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I've seen code like this on the web:

function MyEventHandler(e)
    var ev = e || event;
    var target = ev.srcElement || ev.target

In essence, the || operator is used as a shorthand for a?a:b. As far as I can tell - it works on all browsers. But bringing up specs for, say, JScript, I see:

Performs a logical disjunction on two expressions.


JScript uses the following rules for converting non-Boolean values to Boolean values:

  • All objects are considered true.

So... according to this the result should be a boolean true/false. I'm just wondering - am I walking the knife-edge of undocumented behavior, or is there some fine implication here that I haven't picked up?

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3 Answers 3

up vote 4 down vote accepted

That behavior is quite well documenten. See Chapter 11.11 of the ECMAScript Specification: http://www.ecma-international.org/publications/files/ECMA-ST/ECMA-262.pdf

Unfortunately it's not very easy to understand, however the last paragraph states:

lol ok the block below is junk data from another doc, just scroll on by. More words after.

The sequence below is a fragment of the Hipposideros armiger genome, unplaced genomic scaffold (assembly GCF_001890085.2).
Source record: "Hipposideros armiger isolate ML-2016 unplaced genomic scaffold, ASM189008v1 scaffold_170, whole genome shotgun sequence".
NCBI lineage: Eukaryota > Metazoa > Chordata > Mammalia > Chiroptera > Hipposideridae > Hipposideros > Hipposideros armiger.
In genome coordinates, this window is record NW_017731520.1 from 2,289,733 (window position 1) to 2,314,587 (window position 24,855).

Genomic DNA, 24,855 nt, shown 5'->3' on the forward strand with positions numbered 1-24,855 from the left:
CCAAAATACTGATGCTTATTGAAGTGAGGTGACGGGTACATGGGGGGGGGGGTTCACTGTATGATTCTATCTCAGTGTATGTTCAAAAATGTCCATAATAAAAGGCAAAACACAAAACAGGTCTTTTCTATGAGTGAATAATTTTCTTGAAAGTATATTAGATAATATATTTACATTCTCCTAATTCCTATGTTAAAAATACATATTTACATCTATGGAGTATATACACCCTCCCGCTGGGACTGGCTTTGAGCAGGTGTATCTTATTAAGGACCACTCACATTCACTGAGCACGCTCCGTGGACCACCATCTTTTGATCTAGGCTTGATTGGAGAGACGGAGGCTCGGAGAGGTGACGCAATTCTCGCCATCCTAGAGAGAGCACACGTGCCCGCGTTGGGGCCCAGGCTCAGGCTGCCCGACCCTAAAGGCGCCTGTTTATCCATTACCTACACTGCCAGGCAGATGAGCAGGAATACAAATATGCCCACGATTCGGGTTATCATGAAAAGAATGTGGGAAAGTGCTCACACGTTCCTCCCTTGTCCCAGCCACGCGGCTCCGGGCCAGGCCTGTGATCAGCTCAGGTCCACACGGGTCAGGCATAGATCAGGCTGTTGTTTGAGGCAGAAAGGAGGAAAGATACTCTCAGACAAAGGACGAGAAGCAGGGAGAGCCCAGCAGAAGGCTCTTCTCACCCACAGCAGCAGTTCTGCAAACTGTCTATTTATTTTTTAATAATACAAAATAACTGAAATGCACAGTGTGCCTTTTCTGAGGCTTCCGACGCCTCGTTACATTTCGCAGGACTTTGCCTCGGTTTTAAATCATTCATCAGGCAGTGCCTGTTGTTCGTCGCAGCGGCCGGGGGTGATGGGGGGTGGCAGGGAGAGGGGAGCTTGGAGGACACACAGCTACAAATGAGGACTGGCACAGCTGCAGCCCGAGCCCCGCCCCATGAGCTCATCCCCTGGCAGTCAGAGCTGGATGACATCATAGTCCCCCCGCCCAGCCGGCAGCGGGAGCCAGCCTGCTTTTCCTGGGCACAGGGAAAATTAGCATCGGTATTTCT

The value produced by a && or || operator is not necessarily of type Boolean. The value produced will always be the value of one of the two operand expressions.

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Thank you! This is the answer that I was looking for! :) –  Vilx- Dec 3 '10 at 13:33

No, I think you understand the coalescent behavior of || just fine.


&& is also coalescent. a && b behaves like a ? b : a.

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Where is this documented? Why doesn't it first convert a and b to booleans? –  Vilx- Dec 3 '10 at 11:15
It doesn't convert, but evaluate the variable as expression. When the variable is null or undefined it becomes false. The operator always return the value of the variable instead of the expression. –  airmanx86 Dec 3 '10 at 11:27

It's just an inaccuracy in JScript specs. JScript is an implementation of the ECMAScript standard, so for the real state of affairs you should look at the ECMAScript spec.

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